Monsanto, DuPont/Pioneer, Syngenta, Dow AgroSciences and Aventis,
soon to be owned by Bayer, are the top five major players in the
biotech seed industry, according to analysts. In 2000, total
biotech seed sales revenue for the five companies was estimated at
$5 billion. For biotech soybeans, Monsanto dominates the field
through its Roundup Ready traits, which the company licensed to
seed marketers such as Pioneer, Syngenta and Dow
Syngenta, on the other hand, recently reported lower first quarter
earnings on its seed sales business, which was hurt by the intense
competition in the US corn market that is dominated by Monsanto and
Pioneer. The company's seed sales declined 4 percent to $372
million from $378 million last year as US competitors appear to be
more aggressive on seed prices, says one analyst.
"Crop prices are still under pressure due to relatively high world
foodstuff surpluses," says a Syngenta spokesperson. "However, in
terms of volume, sales for our Bt corn, which accounts for 70
percent of our total biotech corn sales, are still fairly stable.
Except in 2000 where it dropped a little bit, Bt corn demand has
been growing significantly, more so this year as prospective
plantings for biotech corn in the US have increased."
The US, Argentina, Canada and China are the four major GM-producing
countries accounting for 99 percent of the total global transgenic
crop area. Global biotech crop acreage in 2001 reached 130 million
acres, according to the International Ser-vice for the Acquisition
of Agri-biotech Applications (ISAAA). The US accounts for 68
percent of the total biotech crop area, with 88.2 million acres of
transgenic crops. Argentina follows with 22 percent, Canada at 6
percent and then China at 3 percent. China had the highest
year-on-year percentage growth with a tripling of its Bt cotton
area from 1.2 million acres in 2000 to 3.7 million acres last
"The number of farmers that benefited from GM crops increased from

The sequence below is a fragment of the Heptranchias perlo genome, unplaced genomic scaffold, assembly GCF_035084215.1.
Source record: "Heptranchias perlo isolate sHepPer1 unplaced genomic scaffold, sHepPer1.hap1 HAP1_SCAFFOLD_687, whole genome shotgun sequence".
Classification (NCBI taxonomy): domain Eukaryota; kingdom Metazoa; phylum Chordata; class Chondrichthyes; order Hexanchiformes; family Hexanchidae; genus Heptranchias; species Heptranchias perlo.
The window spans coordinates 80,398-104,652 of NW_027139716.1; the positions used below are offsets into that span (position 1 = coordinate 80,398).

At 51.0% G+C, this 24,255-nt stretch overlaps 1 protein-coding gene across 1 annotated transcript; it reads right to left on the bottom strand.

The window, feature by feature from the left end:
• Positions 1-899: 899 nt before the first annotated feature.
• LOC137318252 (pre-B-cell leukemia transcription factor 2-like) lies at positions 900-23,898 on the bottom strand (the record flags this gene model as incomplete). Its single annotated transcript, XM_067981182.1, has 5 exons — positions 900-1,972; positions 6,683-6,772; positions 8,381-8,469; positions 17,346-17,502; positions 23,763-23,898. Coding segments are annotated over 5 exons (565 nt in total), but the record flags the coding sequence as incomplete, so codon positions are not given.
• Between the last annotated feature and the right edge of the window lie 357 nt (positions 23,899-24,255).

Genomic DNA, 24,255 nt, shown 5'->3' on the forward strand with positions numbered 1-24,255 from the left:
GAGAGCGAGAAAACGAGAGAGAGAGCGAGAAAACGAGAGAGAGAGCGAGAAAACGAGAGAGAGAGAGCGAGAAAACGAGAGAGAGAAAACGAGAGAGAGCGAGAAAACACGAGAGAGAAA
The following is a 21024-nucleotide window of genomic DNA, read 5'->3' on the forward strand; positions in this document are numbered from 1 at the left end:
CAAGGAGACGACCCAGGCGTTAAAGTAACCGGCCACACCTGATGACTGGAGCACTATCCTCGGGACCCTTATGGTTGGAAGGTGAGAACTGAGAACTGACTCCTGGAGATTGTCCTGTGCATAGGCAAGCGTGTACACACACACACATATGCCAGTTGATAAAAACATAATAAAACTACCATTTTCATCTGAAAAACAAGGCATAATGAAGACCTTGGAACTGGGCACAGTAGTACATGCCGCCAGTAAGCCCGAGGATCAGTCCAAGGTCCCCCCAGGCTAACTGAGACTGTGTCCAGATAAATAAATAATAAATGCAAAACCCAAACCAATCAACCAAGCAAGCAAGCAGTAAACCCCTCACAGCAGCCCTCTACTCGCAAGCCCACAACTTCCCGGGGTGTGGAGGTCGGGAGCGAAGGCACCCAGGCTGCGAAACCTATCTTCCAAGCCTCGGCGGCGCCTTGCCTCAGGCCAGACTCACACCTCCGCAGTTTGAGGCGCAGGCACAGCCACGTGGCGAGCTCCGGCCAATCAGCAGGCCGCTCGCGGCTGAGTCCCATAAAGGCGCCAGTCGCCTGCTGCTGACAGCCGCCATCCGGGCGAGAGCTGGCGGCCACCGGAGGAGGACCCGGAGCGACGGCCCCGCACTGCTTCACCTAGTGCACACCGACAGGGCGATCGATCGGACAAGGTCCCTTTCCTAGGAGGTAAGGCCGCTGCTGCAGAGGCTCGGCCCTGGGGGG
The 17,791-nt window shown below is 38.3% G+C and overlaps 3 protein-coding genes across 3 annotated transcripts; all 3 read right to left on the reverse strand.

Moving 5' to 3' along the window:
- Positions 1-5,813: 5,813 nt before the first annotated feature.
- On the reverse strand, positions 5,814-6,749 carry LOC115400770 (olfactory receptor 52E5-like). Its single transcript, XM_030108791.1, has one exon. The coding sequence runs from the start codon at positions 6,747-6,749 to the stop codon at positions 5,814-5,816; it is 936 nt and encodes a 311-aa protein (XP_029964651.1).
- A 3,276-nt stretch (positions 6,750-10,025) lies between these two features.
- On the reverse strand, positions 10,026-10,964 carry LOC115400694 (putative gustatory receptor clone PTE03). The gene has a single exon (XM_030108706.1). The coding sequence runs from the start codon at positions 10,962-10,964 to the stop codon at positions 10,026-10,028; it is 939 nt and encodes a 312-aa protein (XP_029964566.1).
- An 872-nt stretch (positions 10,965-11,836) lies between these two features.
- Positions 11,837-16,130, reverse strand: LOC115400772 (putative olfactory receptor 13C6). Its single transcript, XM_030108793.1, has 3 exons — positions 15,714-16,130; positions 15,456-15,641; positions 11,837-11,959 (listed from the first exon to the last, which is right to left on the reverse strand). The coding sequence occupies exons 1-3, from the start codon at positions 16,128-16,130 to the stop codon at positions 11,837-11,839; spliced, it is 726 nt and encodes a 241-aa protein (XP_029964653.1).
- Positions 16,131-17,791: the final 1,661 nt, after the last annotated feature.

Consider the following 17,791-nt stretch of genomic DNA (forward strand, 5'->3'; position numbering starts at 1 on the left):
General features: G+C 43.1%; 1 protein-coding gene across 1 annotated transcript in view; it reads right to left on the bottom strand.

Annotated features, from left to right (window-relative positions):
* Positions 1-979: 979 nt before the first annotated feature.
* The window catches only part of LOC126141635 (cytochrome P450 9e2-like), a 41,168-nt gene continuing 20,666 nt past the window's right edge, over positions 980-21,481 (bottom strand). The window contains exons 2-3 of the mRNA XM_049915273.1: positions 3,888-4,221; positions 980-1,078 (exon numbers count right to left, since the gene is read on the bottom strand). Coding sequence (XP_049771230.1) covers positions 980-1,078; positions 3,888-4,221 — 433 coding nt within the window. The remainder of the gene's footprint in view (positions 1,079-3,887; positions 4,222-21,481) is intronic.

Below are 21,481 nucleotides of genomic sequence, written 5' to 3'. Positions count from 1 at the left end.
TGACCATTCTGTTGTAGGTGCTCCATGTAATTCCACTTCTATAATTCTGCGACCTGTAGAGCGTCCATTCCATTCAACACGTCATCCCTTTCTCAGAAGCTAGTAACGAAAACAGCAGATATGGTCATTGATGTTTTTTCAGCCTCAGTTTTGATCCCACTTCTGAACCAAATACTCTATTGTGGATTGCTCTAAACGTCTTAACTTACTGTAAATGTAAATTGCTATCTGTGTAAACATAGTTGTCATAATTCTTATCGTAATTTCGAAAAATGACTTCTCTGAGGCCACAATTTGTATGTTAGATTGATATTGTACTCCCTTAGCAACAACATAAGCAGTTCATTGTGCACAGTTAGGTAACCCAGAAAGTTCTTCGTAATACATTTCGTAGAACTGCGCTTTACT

3.5 million farmers in 2000 to 5.5 million in 2001," says ISAAA.
"More than three-quarters of the farmers that benefited from GM
crops in 2001 were resource-poor farmers planting Bt cotton, mainly
in China and also in South Africa."
Industry observers also note that despite uncertain consumer
acceptance, the popularity of GM crops is slowly undermining the
resistance of major importing markets such as the European Union
(EU). In Brazil, even though it is illegal, GM crops have made
their way inside the country as it debates whether or not to accept
biotech soybean seeds. China has also started issuing GM safety
permits for soybeans, and India has recently approved its first
transgenic cotton from Monsanto, which could open more doors for GM
seeds in Asia. Meanwhile, biotech seed companies are also
pressuring the EU to end its moratorium on GMO approvals,
implemented over two years ago.
"The EU will have a hard time to keep transgenic products out in
the long run," says one industry observer. "As long as its
cost-efficient to use the GMO varieties, they will be hard to stop,
and every year it will get harder to find identity-preserved,
GMO-free crops anywhere in the world in large quantities. Non-GMO
crops will probably become a niche market although for direct human
consumption, the situation may be a little different as people are
still concerned about eating them."